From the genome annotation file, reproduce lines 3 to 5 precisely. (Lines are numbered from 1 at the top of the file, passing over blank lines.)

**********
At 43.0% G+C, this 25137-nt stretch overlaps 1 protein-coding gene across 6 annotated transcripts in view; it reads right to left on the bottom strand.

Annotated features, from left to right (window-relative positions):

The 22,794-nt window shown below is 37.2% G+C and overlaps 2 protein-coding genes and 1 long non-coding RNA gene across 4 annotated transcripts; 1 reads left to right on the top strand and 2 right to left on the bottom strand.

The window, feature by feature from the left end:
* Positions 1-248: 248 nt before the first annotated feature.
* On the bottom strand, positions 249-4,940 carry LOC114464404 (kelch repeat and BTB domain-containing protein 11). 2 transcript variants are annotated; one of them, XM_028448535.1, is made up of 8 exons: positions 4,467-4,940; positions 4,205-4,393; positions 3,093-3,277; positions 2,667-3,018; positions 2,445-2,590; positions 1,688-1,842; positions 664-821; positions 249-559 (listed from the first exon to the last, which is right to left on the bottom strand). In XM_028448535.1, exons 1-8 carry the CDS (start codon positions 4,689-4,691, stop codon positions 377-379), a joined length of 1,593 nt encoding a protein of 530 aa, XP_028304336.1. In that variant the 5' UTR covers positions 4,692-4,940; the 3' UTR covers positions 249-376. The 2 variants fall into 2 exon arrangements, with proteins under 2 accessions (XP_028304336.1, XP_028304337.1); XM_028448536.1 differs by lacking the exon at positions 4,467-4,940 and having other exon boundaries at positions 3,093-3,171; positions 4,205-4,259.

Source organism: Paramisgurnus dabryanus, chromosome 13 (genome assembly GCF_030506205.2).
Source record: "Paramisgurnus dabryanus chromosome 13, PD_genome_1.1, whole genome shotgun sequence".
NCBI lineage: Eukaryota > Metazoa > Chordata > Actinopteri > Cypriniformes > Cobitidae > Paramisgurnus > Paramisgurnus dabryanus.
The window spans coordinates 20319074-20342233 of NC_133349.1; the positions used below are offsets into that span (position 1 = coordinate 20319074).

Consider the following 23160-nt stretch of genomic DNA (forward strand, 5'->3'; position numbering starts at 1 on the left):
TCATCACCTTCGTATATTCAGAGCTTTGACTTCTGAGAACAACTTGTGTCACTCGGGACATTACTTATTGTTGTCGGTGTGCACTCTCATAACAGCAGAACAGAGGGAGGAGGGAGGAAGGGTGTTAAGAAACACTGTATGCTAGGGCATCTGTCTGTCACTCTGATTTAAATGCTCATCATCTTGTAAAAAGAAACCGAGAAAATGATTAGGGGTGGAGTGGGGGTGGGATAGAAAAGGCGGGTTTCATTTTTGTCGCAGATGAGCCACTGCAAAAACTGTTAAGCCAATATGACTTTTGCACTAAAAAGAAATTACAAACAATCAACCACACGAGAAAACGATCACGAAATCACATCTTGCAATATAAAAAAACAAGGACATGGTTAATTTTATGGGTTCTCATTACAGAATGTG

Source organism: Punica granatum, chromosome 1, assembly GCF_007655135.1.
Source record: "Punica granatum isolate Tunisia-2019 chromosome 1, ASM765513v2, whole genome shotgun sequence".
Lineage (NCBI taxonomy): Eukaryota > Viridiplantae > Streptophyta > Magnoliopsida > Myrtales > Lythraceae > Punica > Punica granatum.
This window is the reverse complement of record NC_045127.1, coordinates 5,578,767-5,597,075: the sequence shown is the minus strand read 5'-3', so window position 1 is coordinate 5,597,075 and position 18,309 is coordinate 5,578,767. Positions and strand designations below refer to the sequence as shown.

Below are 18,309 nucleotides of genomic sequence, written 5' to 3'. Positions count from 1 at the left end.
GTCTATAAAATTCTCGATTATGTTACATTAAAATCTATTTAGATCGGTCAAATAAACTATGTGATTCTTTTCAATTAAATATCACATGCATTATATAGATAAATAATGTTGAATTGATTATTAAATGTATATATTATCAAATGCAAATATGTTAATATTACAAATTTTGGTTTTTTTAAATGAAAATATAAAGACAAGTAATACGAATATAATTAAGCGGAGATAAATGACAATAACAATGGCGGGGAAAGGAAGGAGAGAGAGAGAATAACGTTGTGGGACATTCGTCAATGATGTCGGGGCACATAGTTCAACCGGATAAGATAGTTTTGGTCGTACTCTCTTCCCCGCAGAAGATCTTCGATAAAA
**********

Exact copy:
The 22,794-nt window shown below is 37.2% G+C and overlaps 2 protein-coding genes and 1 long non-coding RNA gene across 4 annotated transcripts; 1 reads left to right on the top strand and 2 right to left on the bottom strand.

The window, feature by feature from the left end:
* Positions 1-248: 248 nt before the first annotated feature.